Church must reach out to alienated members – Primate

Catholics will continue to ‘witness strongly’

Archbishop Eamon Martin has said the Church will continue to “witness strongly” in modern Ireland but must find a way to reach out to Catholics who feel alienated from some of the Church’s controversial teachings.

The archbishop also said he sees “green shoots” of recovery in the Church particularly amongst “young people who are committed to their faith and want to share it with others”.

Speaking to The Irish Catholic, the Primate of All-Ireland encouraged Catholics to be “courageous” in expressing their views.

“It’s about trying to marry the wonderful teaching of the Church with the many pastoral challenges we are facing.

“I am aware that people are trying to live the difficulties and challenges of the Christian way of life in the modern world. The only way to do that is with a heart full of the mercy of God. In this way we are able to accompany people and encourage them to have a personal relationship while at the same time be called to conversion and called to change in their lives,” the Primate of All-Ireland said.


Referring to the result of the referendum on same-sex marriage, Dr Martin said “we have to remain courageous with our message”.

“More people than we think do support the Church’s understanding of marriage. We have to be strong.”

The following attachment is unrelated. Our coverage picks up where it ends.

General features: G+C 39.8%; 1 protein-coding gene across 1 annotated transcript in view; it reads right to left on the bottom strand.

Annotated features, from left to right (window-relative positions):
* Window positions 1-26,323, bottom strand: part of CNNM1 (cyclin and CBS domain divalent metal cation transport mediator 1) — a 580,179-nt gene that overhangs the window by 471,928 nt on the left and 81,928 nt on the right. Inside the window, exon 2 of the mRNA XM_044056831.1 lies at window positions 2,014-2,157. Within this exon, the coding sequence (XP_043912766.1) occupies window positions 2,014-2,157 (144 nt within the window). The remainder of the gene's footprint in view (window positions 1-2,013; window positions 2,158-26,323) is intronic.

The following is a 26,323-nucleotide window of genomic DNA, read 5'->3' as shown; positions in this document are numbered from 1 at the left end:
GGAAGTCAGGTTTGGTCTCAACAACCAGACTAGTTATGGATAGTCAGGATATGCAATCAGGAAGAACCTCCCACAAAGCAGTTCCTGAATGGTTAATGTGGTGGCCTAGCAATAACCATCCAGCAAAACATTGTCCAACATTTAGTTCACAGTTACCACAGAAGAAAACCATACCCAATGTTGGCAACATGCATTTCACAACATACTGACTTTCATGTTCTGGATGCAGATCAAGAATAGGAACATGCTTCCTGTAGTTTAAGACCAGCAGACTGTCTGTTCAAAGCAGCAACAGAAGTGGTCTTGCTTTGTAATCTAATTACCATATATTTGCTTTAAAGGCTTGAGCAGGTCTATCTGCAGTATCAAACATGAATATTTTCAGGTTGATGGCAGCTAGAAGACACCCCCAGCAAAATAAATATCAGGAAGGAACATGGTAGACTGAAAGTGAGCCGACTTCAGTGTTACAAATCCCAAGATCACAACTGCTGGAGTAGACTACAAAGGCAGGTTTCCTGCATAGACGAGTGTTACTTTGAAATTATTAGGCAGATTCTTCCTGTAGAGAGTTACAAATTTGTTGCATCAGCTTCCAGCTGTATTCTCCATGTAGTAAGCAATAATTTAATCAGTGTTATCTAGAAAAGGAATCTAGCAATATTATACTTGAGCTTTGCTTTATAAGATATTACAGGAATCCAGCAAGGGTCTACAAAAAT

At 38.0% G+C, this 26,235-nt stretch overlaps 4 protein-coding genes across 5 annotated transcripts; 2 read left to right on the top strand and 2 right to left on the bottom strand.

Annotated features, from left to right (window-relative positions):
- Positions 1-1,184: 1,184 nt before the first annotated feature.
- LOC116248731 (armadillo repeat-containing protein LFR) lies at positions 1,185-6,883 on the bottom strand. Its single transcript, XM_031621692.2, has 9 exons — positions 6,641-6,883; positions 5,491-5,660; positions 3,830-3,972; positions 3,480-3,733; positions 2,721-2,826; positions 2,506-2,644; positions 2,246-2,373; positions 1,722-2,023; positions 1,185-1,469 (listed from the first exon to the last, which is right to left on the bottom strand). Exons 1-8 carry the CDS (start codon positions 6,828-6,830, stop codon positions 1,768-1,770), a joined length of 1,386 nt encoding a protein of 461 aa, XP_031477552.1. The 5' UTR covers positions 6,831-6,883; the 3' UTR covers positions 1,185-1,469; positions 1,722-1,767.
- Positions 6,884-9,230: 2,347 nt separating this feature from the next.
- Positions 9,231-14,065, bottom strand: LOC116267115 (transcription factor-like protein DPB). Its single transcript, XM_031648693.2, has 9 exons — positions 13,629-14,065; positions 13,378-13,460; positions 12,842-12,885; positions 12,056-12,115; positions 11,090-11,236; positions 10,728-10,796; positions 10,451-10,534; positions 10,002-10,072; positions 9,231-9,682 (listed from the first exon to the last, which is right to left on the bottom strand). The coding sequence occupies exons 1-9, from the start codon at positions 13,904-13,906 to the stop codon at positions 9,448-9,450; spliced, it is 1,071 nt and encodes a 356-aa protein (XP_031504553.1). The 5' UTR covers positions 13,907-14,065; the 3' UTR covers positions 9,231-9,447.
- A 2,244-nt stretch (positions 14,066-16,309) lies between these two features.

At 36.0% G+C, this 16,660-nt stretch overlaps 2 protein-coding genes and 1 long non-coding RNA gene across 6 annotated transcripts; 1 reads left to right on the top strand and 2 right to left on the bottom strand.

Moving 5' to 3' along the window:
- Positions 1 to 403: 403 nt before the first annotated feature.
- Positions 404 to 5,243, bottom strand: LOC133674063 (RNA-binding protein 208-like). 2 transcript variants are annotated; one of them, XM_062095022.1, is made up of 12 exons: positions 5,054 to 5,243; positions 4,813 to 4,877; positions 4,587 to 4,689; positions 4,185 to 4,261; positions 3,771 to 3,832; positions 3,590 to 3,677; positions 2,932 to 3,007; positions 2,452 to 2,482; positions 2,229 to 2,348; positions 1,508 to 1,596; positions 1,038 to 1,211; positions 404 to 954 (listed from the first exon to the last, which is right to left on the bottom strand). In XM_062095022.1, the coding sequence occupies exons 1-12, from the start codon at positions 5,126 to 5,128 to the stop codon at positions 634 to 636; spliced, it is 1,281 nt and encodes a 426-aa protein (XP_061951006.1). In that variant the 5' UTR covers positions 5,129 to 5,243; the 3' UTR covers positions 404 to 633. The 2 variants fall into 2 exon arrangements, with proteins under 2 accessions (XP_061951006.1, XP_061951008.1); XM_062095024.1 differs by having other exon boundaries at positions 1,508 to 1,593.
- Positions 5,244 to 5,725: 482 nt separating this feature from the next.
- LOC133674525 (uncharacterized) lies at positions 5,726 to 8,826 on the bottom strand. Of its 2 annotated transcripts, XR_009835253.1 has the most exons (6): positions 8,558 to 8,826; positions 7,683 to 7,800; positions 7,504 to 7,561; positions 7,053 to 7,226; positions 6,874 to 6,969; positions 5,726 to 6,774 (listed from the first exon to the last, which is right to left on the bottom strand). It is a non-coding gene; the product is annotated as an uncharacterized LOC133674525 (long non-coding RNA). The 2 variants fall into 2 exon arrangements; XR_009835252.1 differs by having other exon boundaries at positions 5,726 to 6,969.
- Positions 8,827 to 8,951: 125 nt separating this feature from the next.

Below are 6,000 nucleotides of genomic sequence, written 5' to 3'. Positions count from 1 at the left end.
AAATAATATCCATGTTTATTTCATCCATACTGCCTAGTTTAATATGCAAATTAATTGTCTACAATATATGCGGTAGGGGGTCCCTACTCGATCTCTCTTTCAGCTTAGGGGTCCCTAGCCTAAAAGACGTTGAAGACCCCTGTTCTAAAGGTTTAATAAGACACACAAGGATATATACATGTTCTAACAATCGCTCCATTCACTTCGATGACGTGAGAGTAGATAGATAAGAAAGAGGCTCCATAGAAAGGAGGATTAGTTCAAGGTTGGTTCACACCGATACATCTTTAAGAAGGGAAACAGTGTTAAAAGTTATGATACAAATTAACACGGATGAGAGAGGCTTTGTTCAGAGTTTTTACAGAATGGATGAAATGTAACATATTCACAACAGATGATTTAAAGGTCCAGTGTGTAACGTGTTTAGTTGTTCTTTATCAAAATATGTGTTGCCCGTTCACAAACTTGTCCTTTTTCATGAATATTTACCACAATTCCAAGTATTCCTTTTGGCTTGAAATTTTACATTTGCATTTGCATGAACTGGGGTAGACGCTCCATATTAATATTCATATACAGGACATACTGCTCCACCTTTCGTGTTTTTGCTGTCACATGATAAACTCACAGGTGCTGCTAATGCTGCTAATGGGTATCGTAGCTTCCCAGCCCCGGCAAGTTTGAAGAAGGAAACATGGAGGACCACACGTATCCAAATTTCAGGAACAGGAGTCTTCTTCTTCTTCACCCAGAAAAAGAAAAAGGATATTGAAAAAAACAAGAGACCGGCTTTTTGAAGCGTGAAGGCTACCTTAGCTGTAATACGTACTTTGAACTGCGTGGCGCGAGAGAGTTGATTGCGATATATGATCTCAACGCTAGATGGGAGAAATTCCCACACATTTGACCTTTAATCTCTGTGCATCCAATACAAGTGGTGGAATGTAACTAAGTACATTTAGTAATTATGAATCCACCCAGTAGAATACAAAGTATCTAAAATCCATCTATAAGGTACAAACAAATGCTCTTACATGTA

Despite the referendum result, he said “the task of witnessing to the family still remains”.

“In fact, perhaps now it’s more important than ever that we continue to witness strongly, confidently and in a committed manner to what is such a core teaching for society,” the archbishop said.

Archbishop Eamon said that one of the lessons of the referendum was that the Church must find a way and a language to express Church teaching in a way that is not alienating. “Sometimes language can be offensive to people, and we need to be aware of this.

“We [the bishops] have appealed for people not to use language that is offensive”. He said that the problem was magnified by the fact that the Church often uses language that makes sense in a theological or philosophical context, but not in the context of public discourse.

Archbishop Eamon will represent Ireland at October’s Synod of Bishops in Rome along with Dublin’s Archbishop Diarmuid Martin at which controversial topics like homosexuality and communion for divorced and remarried Catholics will be discussed.